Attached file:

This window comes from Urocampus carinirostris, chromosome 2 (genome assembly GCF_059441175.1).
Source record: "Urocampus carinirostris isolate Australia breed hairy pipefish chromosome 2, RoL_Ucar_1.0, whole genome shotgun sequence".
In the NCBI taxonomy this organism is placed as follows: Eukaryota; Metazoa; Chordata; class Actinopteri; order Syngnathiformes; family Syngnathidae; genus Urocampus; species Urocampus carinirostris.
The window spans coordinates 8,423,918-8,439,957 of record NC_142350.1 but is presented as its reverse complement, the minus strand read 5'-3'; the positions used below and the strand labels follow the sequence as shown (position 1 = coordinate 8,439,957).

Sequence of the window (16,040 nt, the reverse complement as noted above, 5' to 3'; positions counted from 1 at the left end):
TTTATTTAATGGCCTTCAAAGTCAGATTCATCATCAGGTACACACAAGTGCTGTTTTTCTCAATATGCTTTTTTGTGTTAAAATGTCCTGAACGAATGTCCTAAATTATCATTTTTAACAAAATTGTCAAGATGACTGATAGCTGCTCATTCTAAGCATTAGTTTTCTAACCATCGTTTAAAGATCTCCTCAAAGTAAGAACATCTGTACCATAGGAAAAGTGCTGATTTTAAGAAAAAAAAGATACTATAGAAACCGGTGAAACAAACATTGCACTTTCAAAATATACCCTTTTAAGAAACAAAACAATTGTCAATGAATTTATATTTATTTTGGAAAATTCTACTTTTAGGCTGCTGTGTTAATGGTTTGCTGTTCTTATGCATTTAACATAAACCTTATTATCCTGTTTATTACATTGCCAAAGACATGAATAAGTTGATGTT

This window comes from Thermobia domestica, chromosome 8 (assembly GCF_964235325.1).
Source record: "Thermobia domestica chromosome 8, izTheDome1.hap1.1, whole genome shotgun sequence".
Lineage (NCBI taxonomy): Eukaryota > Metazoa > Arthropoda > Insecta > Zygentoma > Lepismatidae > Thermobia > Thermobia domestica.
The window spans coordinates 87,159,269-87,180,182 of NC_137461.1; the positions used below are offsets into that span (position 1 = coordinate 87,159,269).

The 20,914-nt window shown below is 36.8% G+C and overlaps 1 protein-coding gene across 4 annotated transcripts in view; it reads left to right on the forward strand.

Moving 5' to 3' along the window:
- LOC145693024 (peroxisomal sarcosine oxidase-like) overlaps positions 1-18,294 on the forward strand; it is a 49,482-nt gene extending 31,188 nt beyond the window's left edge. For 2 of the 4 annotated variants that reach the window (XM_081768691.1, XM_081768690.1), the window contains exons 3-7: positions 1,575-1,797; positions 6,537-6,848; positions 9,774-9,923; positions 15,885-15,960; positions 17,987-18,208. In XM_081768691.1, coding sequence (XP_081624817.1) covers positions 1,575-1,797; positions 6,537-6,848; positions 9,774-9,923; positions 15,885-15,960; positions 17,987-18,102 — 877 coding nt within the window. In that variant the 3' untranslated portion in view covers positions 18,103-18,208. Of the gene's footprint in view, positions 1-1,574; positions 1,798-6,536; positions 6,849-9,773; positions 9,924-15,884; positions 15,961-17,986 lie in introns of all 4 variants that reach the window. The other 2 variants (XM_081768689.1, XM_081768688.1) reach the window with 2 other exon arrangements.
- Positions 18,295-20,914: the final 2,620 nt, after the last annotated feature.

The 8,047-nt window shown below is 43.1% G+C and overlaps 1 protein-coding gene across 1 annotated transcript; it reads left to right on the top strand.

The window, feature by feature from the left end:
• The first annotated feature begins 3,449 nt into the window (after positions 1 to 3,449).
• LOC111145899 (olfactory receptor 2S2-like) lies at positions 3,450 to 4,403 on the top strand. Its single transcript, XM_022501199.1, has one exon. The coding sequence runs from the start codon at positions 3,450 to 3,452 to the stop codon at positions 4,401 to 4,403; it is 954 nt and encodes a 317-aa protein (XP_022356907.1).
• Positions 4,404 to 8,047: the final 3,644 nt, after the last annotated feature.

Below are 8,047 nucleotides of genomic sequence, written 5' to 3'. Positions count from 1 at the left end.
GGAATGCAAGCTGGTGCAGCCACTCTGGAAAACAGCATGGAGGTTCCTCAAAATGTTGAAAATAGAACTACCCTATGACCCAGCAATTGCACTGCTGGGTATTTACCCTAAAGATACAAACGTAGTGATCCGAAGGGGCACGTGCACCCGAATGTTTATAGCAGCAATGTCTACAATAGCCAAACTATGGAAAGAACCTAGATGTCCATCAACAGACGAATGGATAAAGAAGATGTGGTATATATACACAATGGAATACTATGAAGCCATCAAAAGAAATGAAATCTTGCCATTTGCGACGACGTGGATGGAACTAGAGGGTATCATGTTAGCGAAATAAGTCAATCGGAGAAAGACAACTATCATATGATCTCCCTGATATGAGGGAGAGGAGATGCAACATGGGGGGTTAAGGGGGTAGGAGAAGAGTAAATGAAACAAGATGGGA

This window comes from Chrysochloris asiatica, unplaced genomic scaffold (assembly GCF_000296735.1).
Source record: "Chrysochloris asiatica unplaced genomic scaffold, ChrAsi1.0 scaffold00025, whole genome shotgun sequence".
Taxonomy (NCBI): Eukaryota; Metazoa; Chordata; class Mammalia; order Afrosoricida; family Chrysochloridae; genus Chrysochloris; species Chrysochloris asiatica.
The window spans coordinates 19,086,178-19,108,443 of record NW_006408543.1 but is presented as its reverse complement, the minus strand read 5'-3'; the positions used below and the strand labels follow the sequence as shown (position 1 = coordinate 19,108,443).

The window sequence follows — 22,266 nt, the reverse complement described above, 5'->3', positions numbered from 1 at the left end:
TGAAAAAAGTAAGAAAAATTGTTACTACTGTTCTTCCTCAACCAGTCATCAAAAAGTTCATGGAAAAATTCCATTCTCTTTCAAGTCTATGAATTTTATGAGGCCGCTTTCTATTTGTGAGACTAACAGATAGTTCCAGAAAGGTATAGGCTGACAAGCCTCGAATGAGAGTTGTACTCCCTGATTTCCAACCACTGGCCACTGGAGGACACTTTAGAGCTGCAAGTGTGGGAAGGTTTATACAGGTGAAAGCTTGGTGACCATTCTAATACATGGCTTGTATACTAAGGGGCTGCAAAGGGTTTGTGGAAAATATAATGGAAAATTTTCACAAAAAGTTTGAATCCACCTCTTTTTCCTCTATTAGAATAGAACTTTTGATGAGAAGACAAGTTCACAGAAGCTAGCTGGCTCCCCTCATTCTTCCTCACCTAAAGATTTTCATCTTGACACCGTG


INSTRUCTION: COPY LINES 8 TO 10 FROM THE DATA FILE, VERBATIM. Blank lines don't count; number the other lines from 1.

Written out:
Source record: "Thermobia domestica chromosome 8, izTheDome1.hap1.1, whole genome shotgun sequence".
Lineage (NCBI taxonomy): Eukaryota > Metazoa > Arthropoda > Insecta > Zygentoma > Lepismatidae > Thermobia > Thermobia domestica.
The window spans coordinates 87,159,269-87,180,182 of NC_137461.1; the positions used below are offsets into that span (position 1 = coordinate 87,159,269).